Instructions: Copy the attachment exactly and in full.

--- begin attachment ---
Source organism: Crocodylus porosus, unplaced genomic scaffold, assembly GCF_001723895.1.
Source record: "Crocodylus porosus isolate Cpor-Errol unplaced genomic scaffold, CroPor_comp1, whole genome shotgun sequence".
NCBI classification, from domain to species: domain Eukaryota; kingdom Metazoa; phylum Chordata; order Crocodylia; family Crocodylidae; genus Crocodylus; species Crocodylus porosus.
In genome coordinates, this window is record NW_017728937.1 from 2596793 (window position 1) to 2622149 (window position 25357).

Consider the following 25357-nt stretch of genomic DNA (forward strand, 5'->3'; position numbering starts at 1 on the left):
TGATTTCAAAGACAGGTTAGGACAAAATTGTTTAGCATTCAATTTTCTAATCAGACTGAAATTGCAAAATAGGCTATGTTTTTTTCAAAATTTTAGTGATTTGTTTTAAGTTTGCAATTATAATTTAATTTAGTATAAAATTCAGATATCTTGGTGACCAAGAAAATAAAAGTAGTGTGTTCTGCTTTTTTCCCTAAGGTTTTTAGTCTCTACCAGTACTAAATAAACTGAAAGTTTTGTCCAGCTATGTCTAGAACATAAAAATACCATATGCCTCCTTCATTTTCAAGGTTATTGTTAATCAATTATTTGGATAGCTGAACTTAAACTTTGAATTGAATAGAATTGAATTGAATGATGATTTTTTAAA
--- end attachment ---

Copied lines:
Source organism: Crocodylus porosus, unplaced genomic scaffold, assembly GCF_001723895.1.
Source record: "Crocodylus porosus isolate Cpor-Errol unplaced genomic scaffold, CroPor_comp1, whole genome shotgun sequence".
NCBI classification, from domain to species: domain Eukaryota; kingdom Metazoa; phylum Chordata; order Crocodylia; family Crocodylidae; genus Crocodylus; species Crocodylus porosus.
In genome coordinates, this window is record NW_017728937.1 from 2596793 (window position 1) to 2622149 (window position 25357).

Consider the following 25357-nt stretch of genomic DNA (forward strand, 5'->3'; position numbering starts at 1 on the left):
TGATTTCAAAGACAGGTTAGGACAAAATTGTTTAGCATTCAATTTTCTAATCAGACTGAAATTGCAAAATAGGCTATGTTTTTTTCAAAATTTTAGTGATTTGTTTTAAGTTTGCAATTATAATTTAATTTAGTATAAAATTCAGATATCTTGGTGACCAAGAAAATAAAAGTAGTGTGTTCTGCTTTTTTCCCTAAGGTTTTTAGTCTCTACCAGTACTAAATAAACTGAAAGTTTTGTCCAGCTATGTCTAGAACATAAAAATACCATATGCCTCCTTCATTTTCAAGGTTATTGTTAATCAATTATTTGGATAGCTGAACTTAAACTTTGAATTGAATAGAATTGAATTGAATGATGATTTTTTAAA